Fellow travelers in Hangzhou
I recently spent a semester in Hangzhou. My home was ZheDa (Zhejiang University), one of the top universities in China, with five campuses spread all over what is considered a smaller city in China, with only 9 million people. I was living with my wife in Zijingang campus, a newer section of the city, as she was teaching there, while I was studying Chinese language and culture at far away Yuquan campus in downtown.. There are university shuttle buses, but my first class was so early that I needed to take the city bus at 7 am. It’s a 35-minute ride on a good day.
Hangzhou is blessed with a very convenient, ultra-modern, and cheap public transit system. An air-conditioned bus ride across town costs 2 yuan, or 30 cents. It’s very accessible and, fortunately for me, didn’t require much Chinese language ability. The stops are announced in recorded Chinese and English and there is even an electronic signboard with stops in Chinese and English script. You only have to have the courage to try.
I was usually the only foreigner on the bus, and was always a source of attention and potential amusement for the other riders. I am much taller than many Chinese my age, and still have some hint of red in my hair. Many Chinese have never had direct contact with a foreigner and almost never on a city bus. The university stop where I got on was one of the first stops on the route so I usually got a seat. But these seats were designed for Chinese body dimensions. I am an “L” in the US, but an “XXXL” in China.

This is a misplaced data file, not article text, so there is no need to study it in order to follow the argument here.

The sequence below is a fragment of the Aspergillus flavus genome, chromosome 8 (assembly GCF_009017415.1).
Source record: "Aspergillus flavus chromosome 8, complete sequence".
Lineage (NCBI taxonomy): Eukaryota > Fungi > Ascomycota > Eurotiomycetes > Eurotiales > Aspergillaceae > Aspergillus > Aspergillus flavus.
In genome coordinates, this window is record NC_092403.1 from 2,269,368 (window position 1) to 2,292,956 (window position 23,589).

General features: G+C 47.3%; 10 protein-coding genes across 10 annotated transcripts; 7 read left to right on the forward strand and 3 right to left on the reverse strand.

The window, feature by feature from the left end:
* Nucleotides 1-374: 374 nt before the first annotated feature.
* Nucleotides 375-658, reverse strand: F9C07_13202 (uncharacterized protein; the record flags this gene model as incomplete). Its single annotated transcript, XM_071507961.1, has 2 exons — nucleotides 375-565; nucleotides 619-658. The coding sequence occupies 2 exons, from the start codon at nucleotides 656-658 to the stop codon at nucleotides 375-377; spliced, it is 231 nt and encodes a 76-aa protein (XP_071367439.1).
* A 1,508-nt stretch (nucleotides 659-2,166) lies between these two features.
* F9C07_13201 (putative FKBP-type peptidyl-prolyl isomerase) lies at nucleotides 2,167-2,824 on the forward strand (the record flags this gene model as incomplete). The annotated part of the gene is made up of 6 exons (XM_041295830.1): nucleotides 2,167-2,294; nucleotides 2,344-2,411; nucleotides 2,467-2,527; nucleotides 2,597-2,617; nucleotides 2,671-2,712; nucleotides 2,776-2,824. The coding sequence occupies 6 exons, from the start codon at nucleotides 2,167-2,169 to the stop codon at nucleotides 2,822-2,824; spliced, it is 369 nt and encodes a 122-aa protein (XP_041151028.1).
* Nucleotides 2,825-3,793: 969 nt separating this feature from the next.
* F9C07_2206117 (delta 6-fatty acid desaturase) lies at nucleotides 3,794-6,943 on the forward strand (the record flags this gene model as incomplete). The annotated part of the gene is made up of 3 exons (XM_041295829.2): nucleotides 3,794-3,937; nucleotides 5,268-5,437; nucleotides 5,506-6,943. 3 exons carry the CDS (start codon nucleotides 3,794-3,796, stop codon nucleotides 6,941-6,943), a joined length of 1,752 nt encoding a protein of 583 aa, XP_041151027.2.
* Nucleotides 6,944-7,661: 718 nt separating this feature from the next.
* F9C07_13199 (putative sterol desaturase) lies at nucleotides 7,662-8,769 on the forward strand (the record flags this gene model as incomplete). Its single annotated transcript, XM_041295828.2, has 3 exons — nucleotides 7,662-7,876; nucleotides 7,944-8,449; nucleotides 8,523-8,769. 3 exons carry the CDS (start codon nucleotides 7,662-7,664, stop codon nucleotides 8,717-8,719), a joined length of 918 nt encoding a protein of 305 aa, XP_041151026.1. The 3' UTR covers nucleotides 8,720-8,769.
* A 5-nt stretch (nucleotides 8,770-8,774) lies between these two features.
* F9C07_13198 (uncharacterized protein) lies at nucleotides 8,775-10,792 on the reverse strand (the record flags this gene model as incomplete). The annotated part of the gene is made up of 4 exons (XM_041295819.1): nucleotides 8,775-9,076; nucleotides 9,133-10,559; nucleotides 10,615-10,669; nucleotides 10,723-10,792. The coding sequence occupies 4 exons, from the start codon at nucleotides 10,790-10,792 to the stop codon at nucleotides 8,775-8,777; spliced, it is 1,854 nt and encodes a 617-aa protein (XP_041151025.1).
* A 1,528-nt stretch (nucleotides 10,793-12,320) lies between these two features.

I was always a little surprised at the apparent indifference some young Chinese displayed toward their senior citizens. It seems to go against what we in the West have come to believe about how Chinese respect their elders. Sometimes, I wondered if the one-child policy has had the unintended consequence of raising an extremely self-absorbed generation. The seated younger bus riders seemed so engrossed in their smartphones that they routinely ignored people who really needed a seat and even sat in seats normally reserved for the truly deserving.
One rainy morning, quite common in Hangzhou, which I often referred to as the Seattle of China, an older gentleman got on, someone who clearly deserved a seat. I am a senior citizen myself, but seeing that no one else noticed, or seemed to, I got up and gave him my seat. He wouldn't take it at first, but I took his arm and used my limited Chinese to insist,” Qing zuo, qing zuo, laoyezi!” (Please sit, grandfather). He finally responded with a big grin and sat down. A number of other standing riders younger than me, but older than many sitting riders, noticed and gave me a knowing and grateful smile.
A few stops later, I felt a tug on my arm. I had zoned out while standing and trying to practice my Chinese by using flashcards on my smartphone. My newly seated friend was getting up for his stop, but he wouldn't leave the seat until I took it. He was dutifully protecting the seat for me from other less deserving riders. I was grateful for this small show of appreciation from a senior fellow traveler. Random acts of kindness know no borders.
The author is a retired consultant.